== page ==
Why do some people have great memories? It’s in the genes

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Researchers have identified more than 100 genes important for memory in people. The study is the first to identify correlations between gene data and brain activity during memory processing, providing a new window into human memory.

“This is very exciting because the identification of these gene-to-behavior relationships opens up new research avenues for testing the role of these genes in specific aspects of memory function and dysfunction,” says Genevieve Konopka of UT Southwestern…”It means we are closer to understanding the molecular mechanisms supporting human memory and thus will be able to use this information someday to assist with all kinds of memory issues.”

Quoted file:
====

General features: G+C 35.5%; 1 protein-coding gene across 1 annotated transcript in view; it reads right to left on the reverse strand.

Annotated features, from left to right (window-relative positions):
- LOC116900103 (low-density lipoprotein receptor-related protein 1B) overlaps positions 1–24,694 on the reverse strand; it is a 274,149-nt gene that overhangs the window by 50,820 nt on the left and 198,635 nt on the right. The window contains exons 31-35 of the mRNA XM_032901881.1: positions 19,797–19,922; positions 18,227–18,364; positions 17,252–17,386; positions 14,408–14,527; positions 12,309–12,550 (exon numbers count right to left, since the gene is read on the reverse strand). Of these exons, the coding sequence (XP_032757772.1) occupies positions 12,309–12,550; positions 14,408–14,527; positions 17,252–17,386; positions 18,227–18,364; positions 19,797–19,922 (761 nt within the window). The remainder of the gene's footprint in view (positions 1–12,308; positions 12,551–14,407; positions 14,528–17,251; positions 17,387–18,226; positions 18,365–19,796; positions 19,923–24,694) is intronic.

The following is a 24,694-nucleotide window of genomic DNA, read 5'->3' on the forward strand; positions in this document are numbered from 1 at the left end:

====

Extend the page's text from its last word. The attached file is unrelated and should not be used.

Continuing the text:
The genes the researchers identified as being important for human memory are distinct from genes previously correlated with other types of cognitive processing and resting state fMRI activity. “At this point, we cannot say whether the gene expression itself might drive memory or whether it is simply a reflection of the brain activity patterns needed for proper memory formation,” Konopka says.

The memory genes also overlap with several genes associated with autism, which means “we have identified a window into the molecular pathways important for normal memory function that are at risk from a genetic perspective in autism,” [Konopka] says.

The GLP aggregated and excerpted this blog/article to reflect the diversity of news, opinion, and analysis. Read full, original post: Identifying genes key to human memory: Insights from genetics and cognitive neuroscience

For more background on the Genetic Literacy Project, read GLP on Wikipedia.

  • GRH

    Imagine the possibities.
    Better memories could lead to more effective learning. Less time to gather the foundational knowledge before advancements can be made. Longer periods of productivity in fields such as research, even arts.
    Add to this increased lifespan, hope this all comes to fruition before we trash the planet.